Southern Trust hospitals probed the most by watchdog

Craigavon Area Hospital. INLM02-110gc
Craigavon Area Hospital. INLM02-110gc

A new report has revealed that hospitals in the Southern Trust are being investigated the most by the Public Service Ombudsman.

Record numbers of patients are being forced to lodge complaints against hospitals, prompting the ombudsman, Marie Anderson to raise concerns.

She warned that 80 percent of her workload was linked to healthcare complaints, which include unavoidable deaths, failures to diagnose, and how health bodies have been handling complaints.

The ombudsman is the highest authority to deal with these complaints – the place for patients and the bereaved to turn if they feel local services have failed to listen.

Last year a total of 16 grievances against the Southern Trust was lodged with the watchdog by patients, the highest total in Northern Ireland.

Alarmingly, the figure represents just 1.5% of the total number of complaints, 1066, received by the trust.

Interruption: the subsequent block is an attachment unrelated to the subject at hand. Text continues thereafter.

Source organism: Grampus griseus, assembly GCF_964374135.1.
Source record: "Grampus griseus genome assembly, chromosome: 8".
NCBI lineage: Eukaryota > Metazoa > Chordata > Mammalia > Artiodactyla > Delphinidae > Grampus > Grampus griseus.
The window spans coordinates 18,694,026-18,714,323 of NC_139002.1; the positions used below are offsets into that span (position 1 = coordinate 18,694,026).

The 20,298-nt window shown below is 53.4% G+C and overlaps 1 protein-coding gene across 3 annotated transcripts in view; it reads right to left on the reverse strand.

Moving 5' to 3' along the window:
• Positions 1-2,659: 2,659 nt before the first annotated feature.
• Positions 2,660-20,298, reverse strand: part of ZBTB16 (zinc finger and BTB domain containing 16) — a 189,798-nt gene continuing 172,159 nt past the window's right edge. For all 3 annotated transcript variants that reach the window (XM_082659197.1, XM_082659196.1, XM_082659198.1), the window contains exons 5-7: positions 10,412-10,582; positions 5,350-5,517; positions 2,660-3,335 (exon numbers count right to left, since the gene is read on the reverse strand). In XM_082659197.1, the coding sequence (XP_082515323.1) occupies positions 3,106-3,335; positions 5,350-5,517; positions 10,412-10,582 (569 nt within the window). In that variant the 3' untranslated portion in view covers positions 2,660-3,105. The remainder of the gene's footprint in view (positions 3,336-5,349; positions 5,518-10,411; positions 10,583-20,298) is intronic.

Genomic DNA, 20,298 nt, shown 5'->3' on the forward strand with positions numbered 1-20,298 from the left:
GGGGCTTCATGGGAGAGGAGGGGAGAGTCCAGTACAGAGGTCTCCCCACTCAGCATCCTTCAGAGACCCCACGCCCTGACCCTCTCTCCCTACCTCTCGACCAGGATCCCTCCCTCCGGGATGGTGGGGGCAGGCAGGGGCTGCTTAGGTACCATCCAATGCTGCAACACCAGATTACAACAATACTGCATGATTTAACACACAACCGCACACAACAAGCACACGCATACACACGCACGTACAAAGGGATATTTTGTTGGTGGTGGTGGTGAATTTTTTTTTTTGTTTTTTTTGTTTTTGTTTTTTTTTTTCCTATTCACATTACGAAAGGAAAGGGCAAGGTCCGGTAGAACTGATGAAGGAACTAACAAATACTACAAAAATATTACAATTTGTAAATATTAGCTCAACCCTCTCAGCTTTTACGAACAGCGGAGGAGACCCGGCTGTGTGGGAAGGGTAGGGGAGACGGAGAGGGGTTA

The South Eastern Trust had the next highest number of complaints at 9, while the Western and Northern Trusts had the joint lowest at 6.

“The high number of healthcare complaints is concerning”, said Anderson.

“This raises questions about whether or not the health bodies are learning from the complaints they received first and are they doing anything about it? That is a matter of concern to me.”

A spokesperson for the Southern trust said: “A significant number of complaints referred to the ombudsman regarding The Southern Trust are not upheld.”

The Health and Social Care Board said that it had launched an awareness campaign about the new complaints system.

“Since the introduction of the revised complaints arrangements for Health and Social Care in 2009, the number of complaints received by HSC organisations has increased each year. Complaints by service users are to be welcomed as they provide an opportunity to learn from experience and improve services.

“The number of complaints received each year must be viewed in context with the many thousands of individual patient/client interactions that take place every day in hospitals, clinics, GP and dental surgeries, day centres, and by other HSC staff attending patients in their own homes.”